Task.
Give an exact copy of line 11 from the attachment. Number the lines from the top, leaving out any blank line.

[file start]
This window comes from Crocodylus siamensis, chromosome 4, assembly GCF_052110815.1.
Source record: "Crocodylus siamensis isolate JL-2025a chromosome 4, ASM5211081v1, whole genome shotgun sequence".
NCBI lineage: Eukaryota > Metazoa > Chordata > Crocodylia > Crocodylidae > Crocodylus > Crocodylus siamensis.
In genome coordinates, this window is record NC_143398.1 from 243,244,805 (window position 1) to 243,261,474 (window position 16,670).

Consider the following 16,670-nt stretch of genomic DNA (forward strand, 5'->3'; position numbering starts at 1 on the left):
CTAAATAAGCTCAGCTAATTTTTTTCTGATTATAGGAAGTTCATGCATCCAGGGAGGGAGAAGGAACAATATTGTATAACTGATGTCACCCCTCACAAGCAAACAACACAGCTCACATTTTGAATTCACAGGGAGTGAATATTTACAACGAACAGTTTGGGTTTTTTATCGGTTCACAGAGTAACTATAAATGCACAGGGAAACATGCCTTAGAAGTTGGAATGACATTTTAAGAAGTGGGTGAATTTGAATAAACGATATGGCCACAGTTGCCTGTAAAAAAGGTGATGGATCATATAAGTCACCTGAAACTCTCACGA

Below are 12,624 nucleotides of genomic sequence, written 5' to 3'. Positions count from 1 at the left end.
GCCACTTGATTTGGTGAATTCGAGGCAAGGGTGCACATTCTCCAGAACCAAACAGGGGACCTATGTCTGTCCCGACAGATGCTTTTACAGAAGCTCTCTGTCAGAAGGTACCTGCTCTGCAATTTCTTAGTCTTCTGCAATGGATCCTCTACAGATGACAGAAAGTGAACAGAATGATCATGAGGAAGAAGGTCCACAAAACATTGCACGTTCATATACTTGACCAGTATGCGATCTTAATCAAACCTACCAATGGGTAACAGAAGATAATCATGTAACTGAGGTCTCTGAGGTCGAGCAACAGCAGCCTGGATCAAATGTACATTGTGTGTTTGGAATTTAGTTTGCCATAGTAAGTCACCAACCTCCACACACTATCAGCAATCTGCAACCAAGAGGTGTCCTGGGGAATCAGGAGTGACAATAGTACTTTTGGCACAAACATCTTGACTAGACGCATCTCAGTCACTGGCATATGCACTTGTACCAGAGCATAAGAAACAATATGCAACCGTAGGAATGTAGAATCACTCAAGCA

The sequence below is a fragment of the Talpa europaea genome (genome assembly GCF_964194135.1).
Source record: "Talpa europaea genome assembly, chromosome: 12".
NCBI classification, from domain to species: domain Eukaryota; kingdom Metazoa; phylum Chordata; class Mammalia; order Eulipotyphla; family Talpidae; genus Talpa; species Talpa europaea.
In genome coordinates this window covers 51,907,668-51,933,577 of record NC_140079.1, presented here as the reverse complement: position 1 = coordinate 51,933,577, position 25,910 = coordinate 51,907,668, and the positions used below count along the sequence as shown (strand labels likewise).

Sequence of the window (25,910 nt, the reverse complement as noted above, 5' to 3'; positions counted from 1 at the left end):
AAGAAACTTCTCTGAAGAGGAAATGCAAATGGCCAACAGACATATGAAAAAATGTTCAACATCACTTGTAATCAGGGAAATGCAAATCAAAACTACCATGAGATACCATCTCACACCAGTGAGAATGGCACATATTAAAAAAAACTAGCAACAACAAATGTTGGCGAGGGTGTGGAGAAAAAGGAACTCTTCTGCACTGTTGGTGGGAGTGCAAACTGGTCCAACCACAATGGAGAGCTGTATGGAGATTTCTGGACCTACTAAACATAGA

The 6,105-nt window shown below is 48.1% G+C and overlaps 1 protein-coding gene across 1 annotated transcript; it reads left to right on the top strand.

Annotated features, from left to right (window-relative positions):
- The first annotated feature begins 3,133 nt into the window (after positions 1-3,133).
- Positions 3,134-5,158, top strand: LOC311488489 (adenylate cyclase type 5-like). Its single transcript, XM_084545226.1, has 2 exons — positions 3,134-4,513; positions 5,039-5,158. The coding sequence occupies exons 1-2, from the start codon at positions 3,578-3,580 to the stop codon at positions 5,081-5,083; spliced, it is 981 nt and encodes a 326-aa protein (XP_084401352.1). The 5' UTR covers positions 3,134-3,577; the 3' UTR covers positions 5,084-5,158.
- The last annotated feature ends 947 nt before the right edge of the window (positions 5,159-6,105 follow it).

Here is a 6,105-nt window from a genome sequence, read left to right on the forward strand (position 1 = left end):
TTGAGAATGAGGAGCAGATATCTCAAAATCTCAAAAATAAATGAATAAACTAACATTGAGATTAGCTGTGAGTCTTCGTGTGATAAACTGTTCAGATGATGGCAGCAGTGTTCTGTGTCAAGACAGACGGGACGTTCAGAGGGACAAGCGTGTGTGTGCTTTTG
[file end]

NCBI classification, from domain to species: domain Eukaryota; kingdom Metazoa; phylum Chordata; class Mammalia; order Eulipotyphla; family Talpidae; genus Talpa; species Talpa europaea.